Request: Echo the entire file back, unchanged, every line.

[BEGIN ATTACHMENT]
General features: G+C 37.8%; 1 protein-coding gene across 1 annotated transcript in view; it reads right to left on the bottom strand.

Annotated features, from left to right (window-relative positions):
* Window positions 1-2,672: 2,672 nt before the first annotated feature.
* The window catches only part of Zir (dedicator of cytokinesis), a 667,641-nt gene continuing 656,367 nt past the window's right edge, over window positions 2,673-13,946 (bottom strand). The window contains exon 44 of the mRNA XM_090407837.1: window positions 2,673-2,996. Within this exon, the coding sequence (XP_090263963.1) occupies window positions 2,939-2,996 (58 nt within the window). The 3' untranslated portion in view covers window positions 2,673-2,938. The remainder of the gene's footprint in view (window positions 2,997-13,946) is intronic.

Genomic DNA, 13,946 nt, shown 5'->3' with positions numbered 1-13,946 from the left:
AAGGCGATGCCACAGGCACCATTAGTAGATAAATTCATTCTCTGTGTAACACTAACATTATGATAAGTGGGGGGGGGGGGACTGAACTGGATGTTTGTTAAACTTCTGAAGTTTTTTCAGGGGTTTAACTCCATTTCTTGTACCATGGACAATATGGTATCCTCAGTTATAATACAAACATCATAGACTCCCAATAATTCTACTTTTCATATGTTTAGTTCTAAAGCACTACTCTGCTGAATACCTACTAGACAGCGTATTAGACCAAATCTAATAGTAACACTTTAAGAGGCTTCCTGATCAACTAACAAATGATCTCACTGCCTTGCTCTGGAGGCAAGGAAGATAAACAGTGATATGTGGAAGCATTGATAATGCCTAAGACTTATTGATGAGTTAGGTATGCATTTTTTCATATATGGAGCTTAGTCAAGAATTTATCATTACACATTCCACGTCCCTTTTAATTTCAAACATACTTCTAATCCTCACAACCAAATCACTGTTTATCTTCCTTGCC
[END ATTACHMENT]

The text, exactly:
General features: G+C 37.8%; 1 protein-coding gene across 1 annotated transcript in view; it reads right to left on the bottom strand.

Annotated features, from left to right (window-relative positions):
* Window positions 1-2,672: 2,672 nt before the first annotated feature.
* The window catches only part of Zir (dedicator of cytokinesis), a 667,641-nt gene continuing 656,367 nt past the window's right edge, over window positions 2,673-13,946 (bottom strand). The window contains exon 44 of the mRNA XM_090407837.1: window positions 2,673-2,996. Within this exon, the coding sequence (XP_090263963.1) occupies window positions 2,939-2,996 (58 nt within the window). The 3' untranslated portion in view covers window positions 2,673-2,938. The remainder of the gene's footprint in view (window positions 2,997-13,946) is intronic.

Genomic DNA, 13,946 nt, shown 5'->3' with positions numbered 1-13,946 from the left:
AAGGCGATGCCACAGGCACCATTAGTAGATAAATTCATTCTCTGTGTAACACTAACATTATGATAAGTGGGGGGGGGGGGACTGAACTGGATGTTTGTTAAACTTCTGAAGTTTTTTCAGGGGTTTAACTCCATTTCTTGTACCATGGACAATATGGTATCCTCAGTTATAATACAAACATCATAGACTCCCAATAATTCTACTTTTCATATGTTTAGTTCTAAAGCACTACTCTGCTGAATACCTACTAGACAGCGTATTAGACCAAATCTAATAGTAACACTTTAAGAGGCTTCCTGATCAACTAACAAATGATCTCACTGCCTTGCTCTGGAGGCAAGGAAGATAAACAGTGATATGTGGAAGCATTGATAATGCCTAAGACTTATTGATGAGTTAGGTATGCATTTTTTCATATATGGAGCTTAGTCAAGAATTTATCATTACACATTCCACGTCCCTTTTAATTTCAAACATACTTCTAATCCTCACAACCAAATCACTGTTTATCTTCCTTGCC